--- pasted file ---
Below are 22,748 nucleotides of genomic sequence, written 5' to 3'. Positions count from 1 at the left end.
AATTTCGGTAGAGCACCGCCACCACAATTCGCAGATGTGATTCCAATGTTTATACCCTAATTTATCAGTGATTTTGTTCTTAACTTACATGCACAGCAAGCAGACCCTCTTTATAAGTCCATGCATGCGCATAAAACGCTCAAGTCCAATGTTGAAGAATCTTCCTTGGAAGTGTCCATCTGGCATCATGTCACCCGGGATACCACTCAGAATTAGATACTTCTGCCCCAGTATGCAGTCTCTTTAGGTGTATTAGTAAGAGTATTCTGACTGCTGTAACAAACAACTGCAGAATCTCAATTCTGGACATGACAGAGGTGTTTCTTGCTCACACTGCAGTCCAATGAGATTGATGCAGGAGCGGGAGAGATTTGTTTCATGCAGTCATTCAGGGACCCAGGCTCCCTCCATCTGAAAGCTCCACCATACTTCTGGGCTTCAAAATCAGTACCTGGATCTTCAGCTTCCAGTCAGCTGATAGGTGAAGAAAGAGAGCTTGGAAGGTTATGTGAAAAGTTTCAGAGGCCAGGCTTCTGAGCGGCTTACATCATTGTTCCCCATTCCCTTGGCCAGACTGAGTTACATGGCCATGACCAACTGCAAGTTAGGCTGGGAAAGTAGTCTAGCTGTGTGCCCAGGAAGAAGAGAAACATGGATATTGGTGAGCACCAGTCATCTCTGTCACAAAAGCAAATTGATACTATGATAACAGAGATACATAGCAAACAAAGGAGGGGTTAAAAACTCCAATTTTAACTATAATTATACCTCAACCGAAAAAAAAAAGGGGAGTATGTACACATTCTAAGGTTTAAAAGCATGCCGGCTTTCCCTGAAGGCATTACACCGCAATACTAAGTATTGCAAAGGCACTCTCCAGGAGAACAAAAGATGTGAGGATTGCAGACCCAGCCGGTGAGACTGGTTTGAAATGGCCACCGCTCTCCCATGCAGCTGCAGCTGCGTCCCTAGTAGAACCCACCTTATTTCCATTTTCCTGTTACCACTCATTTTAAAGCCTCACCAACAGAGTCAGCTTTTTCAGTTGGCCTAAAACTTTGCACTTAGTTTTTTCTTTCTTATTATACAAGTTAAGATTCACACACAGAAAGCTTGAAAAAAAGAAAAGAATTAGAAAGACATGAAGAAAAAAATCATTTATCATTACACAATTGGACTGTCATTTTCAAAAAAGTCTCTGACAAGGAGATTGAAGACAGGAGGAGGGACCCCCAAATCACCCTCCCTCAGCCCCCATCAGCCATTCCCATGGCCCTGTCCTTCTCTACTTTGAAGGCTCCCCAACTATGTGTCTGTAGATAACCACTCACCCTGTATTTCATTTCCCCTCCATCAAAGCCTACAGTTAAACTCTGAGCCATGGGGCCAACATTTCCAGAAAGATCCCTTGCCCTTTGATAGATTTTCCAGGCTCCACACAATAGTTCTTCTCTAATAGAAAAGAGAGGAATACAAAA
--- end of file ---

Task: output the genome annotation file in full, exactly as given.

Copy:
Below are 22,748 nucleotides of genomic sequence, written 5' to 3'. Positions count from 1 at the left end.
AATTTCGGTAGAGCACCGCCACCACAATTCGCAGATGTGATTCCAATGTTTATACCCTAATTTATCAGTGATTTTGTTCTTAACTTACATGCACAGCAAGCAGACCCTCTTTATAAGTCCATGCATGCGCATAAAACGCTCAAGTCCAATGTTGAAGAATCTTCCTTGGAAGTGTCCATCTGGCATCATGTCACCCGGGATACCACTCAGAATTAGATACTTCTGCCCCAGTATGCAGTCTCTTTAGGTGTATTAGTAAGAGTATTCTGACTGCTGTAACAAACAACTGCAGAATCTCAATTCTGGACATGACAGAGGTGTTTCTTGCTCACACTGCAGTCCAATGAGATTGATGCAGGAGCGGGAGAGATTTGTTTCATGCAGTCATTCAGGGACCCAGGCTCCCTCCATCTGAAAGCTCCACCATACTTCTGGGCTTCAAAATCAGTACCTGGATCTTCAGCTTCCAGTCAGCTGATAGGTGAAGAAAGAGAGCTTGGAAGGTTATGTGAAAAGTTTCAGAGGCCAGGCTTCTGAGCGGCTTACATCATTGTTCCCCATTCCCTTGGCCAGACTGAGTTACATGGCCATGACCAACTGCAAGTTAGGCTGGGAAAGTAGTCTAGCTGTGTGCCCAGGAAGAAGAGAAACATGGATATTGGTGAGCACCAGTCATCTCTGTCACAAAAGCAAATTGATACTATGATAACAGAGATACATAGCAAACAAAGGAGGGGTTAAAAACTCCAATTTTAACTATAATTATACCTCAACCGAAAAAAAAAAGGGGAGTATGTACACATTCTAAGGTTTAAAAGCATGCCGGCTTTCCCTGAAGGCATTACACCGCAATACTAAGTATTGCAAAGGCACTCTCCAGGAGAACAAAAGATGTGAGGATTGCAGACCCAGCCGGTGAGACTGGTTTGAAATGGCCACCGCTCTCCCATGCAGCTGCAGCTGCGTCCCTAGTAGAACCCACCTTATTTCCATTTTCCTGTTACCACTCATTTTAAAGCCTCACCAACAGAGTCAGCTTTTTCAGTTGGCCTAAAACTTTGCACTTAGTTTTTTCTTTCTTATTATACAAGTTAAGATTCACACACAGAAAGCTTGAAAAAAAGAAAAGAATTAGAAAGACATGAAGAAAAAAATCATTTATCATTACACAATTGGACTGTCATTTTCAAAAAAGTCTCTGACAAGGAGATTGAAGACAGGAGGAGGGACCCCCAAATCACCCTCCCTCAGCCCCCATCAGCCATTCCCATGGCCCTGTCCTTCTCTACTTTGAAGGCTCCCCAACTATGTGTCTGTAGATAACCACTCACCCTGTATTTCATTTCCCCTCCATCAAAGCCTACAGTTAAACTCTGAGCCATGGGGCCAACATTTCCAGAAAGATCCCTTGCCCTTTGATAGATTTTCCAGGCTCCACACAATAGTTCTTCTCTAATAGAAAAGAGAGGAATACAAAA